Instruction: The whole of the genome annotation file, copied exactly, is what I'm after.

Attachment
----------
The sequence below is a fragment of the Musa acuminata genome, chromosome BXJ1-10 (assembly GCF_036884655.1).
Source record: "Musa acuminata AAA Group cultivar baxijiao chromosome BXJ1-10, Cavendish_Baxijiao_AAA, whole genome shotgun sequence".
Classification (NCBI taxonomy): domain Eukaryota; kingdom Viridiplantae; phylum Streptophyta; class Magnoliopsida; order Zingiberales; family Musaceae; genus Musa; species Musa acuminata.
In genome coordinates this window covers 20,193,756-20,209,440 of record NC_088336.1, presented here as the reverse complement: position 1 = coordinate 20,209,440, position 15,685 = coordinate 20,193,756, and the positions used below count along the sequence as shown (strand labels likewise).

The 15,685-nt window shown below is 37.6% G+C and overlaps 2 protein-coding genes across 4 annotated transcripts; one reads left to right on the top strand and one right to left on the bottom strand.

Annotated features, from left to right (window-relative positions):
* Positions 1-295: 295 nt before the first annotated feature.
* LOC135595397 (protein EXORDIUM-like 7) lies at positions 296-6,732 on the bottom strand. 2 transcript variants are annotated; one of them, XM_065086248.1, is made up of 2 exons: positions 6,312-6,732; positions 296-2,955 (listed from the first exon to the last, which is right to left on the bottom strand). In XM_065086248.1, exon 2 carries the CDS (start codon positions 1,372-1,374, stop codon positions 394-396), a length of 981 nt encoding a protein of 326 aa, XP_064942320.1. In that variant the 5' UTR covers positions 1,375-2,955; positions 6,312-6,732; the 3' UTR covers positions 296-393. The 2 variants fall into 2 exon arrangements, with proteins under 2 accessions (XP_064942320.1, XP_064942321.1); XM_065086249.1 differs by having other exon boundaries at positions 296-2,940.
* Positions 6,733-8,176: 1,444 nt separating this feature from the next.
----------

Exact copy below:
The sequence below is a fragment of the Musa acuminata genome, chromosome BXJ1-10 (assembly GCF_036884655.1).
Source record: "Musa acuminata AAA Group cultivar baxijiao chromosome BXJ1-10, Cavendish_Baxijiao_AAA, whole genome shotgun sequence".
Classification (NCBI taxonomy): domain Eukaryota; kingdom Viridiplantae; phylum Streptophyta; class Magnoliopsida; order Zingiberales; family Musaceae; genus Musa; species Musa acuminata.
In genome coordinates this window covers 20,193,756-20,209,440 of record NC_088336.1, presented here as the reverse complement: position 1 = coordinate 20,209,440, position 15,685 = coordinate 20,193,756, and the positions used below count along the sequence as shown (strand labels likewise).

The 15,685-nt window shown below is 37.6% G+C and overlaps 2 protein-coding genes across 4 annotated transcripts; one reads left to right on the top strand and one right to left on the bottom strand.

Annotated features, from left to right (window-relative positions):
* Positions 1-295: 295 nt before the first annotated feature.
* LOC135595397 (protein EXORDIUM-like 7) lies at positions 296-6,732 on the bottom strand. 2 transcript variants are annotated; one of them, XM_065086248.1, is made up of 2 exons: positions 6,312-6,732; positions 296-2,955 (listed from the first exon to the last, which is right to left on the bottom strand). In XM_065086248.1, exon 2 carries the CDS (start codon positions 1,372-1,374, stop codon positions 394-396), a length of 981 nt encoding a protein of 326 aa, XP_064942320.1. In that variant the 5' UTR covers positions 1,375-2,955; positions 6,312-6,732; the 3' UTR covers positions 296-393. The 2 variants fall into 2 exon arrangements, with proteins under 2 accessions (XP_064942320.1, XP_064942321.1); XM_065086249.1 differs by having other exon boundaries at positions 296-2,940.
* Positions 6,733-8,176: 1,444 nt separating this feature from the next.